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>> bret: looking live at the president of the united states in new york. dinner with leaders from latin america, colombia, brazil, panama, argentina. sometimes in these big u.n. events, meetings pop up. this one just did. we thought we would take a look
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in. there is the colombian presiden president. santos. she had previously met at the white house before. as he gets ready to work with latin american leaders with the vice president and secretary of state. back here in washington, there is one last go, republicans say, at obamacare. >> graham-cassidy, allowing the individual more freedom and allowing many of those important health care delivery aspects, components to go into this filter that repealing and replacing obamacare really takes hold. it's incredibly important. >> this is a red siren moment for the entire country. if this bill becomes law, our health care system will be dramatically curtailed. there will be chaos in many states. >> if you believe repealing and replacing obamacare is a good idea, this is your best and only
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chance to make it happen. everything else has failed except this approach which will work if we get behind it. >> bret: why the full court press? the reconciliation part to getting 50 votes friends at the end of this month. this is the graham-cassidy bill. block obamacare subsidies, repeal individual and employer mandates, repeal the medical device tax, strengthen the ability for states to waive obamacare regulations and protect patients with pre-existing medical conditions. it takes a lot and moves into the states. we are back with the panel. >> i think it has a chance. i think it's a slim chance. i am saying there is a chance. senator rand paul wants to fight it being able to get to the floor, and he's taken a position throughout the entire repeal and replace fight that he always wants to make the perfect the enemy of the good and he wants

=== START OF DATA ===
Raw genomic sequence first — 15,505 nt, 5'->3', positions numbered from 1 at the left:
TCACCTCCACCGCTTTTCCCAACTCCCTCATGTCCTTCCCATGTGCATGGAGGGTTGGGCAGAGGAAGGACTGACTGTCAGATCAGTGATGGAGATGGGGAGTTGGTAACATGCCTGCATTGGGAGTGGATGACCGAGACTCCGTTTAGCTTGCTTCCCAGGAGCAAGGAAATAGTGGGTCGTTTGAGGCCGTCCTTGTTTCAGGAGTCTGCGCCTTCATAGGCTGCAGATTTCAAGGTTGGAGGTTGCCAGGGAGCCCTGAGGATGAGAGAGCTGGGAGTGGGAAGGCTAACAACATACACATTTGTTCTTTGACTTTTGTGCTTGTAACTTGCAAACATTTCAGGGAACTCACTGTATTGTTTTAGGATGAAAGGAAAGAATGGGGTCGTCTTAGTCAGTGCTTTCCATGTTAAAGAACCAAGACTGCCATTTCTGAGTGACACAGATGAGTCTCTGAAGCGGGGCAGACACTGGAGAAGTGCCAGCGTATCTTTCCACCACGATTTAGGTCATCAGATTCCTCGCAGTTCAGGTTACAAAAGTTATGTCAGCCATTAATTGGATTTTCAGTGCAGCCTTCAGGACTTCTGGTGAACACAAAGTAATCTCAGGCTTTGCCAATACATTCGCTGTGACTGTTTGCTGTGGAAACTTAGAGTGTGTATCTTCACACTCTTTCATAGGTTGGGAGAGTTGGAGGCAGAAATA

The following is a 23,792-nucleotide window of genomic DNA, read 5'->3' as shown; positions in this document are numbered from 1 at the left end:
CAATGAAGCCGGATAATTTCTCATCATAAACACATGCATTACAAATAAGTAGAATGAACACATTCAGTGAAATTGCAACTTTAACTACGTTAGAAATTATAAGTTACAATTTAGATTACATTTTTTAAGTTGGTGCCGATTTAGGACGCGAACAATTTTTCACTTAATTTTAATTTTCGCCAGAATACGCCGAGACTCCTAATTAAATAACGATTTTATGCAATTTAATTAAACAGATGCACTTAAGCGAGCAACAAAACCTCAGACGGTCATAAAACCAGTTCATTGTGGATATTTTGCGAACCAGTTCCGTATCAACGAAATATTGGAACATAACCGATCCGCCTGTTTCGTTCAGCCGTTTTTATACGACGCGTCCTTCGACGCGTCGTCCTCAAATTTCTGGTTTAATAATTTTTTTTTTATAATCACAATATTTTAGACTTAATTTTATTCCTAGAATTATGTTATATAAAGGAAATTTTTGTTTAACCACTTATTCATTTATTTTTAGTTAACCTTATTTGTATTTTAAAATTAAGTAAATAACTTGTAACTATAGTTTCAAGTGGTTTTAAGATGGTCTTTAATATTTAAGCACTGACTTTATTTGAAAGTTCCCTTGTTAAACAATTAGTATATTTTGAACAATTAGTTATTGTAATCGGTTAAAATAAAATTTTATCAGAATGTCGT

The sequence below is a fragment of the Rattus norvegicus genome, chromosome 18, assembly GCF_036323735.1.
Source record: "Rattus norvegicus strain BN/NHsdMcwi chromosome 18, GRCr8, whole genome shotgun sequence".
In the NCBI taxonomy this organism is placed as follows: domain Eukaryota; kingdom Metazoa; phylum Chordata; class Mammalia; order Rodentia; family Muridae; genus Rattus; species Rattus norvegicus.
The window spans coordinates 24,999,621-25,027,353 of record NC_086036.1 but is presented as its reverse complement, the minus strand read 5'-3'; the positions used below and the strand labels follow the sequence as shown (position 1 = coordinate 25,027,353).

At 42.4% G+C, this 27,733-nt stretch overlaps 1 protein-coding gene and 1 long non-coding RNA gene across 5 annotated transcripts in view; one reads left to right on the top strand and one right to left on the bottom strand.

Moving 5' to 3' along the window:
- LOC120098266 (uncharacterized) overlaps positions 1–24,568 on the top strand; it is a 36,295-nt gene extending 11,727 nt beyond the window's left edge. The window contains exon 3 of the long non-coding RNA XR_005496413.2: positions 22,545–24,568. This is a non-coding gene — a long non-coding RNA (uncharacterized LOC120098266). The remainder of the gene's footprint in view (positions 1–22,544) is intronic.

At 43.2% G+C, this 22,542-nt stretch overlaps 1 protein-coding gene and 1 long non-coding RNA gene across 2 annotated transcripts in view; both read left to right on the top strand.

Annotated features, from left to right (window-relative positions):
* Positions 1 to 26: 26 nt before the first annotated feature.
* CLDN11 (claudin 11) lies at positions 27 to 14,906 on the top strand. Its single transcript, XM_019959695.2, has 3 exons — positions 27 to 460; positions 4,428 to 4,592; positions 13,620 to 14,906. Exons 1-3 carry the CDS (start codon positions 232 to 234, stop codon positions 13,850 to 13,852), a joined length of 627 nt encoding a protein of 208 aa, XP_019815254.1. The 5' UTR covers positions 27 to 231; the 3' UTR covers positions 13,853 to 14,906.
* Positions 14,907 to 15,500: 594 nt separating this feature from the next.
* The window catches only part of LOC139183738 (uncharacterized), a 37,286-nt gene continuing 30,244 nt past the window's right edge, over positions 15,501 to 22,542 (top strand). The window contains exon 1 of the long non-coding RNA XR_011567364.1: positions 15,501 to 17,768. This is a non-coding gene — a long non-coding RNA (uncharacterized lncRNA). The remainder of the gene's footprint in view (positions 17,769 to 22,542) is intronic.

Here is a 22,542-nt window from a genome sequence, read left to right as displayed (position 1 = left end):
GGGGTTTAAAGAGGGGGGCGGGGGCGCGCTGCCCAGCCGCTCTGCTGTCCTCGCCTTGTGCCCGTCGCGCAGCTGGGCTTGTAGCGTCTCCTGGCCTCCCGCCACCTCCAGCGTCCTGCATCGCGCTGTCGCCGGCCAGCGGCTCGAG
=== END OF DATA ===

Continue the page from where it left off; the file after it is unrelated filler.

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to say he always gets in the way of improvements to the situation. so we can claim he was pure. i think the graham-cassidy is not great. it's better than the status quo. if you believe in -- if the republicans believe in fulfilling their promises on repeal and replace, as lindsey graham said, this is their only shot. the way the media has covered it has been kind of outrages. the bernie sanders, $32 trillion health care plan with her 100 million people often employ provided health insurance and this, a pretty wonky, reasonable switch to the states for running health care, as equally extreme. that's nonsense. >> bret: here is secretary of health and human services price today on the bill what i think senator graham and senator cassidy have done is put on the table in positive form of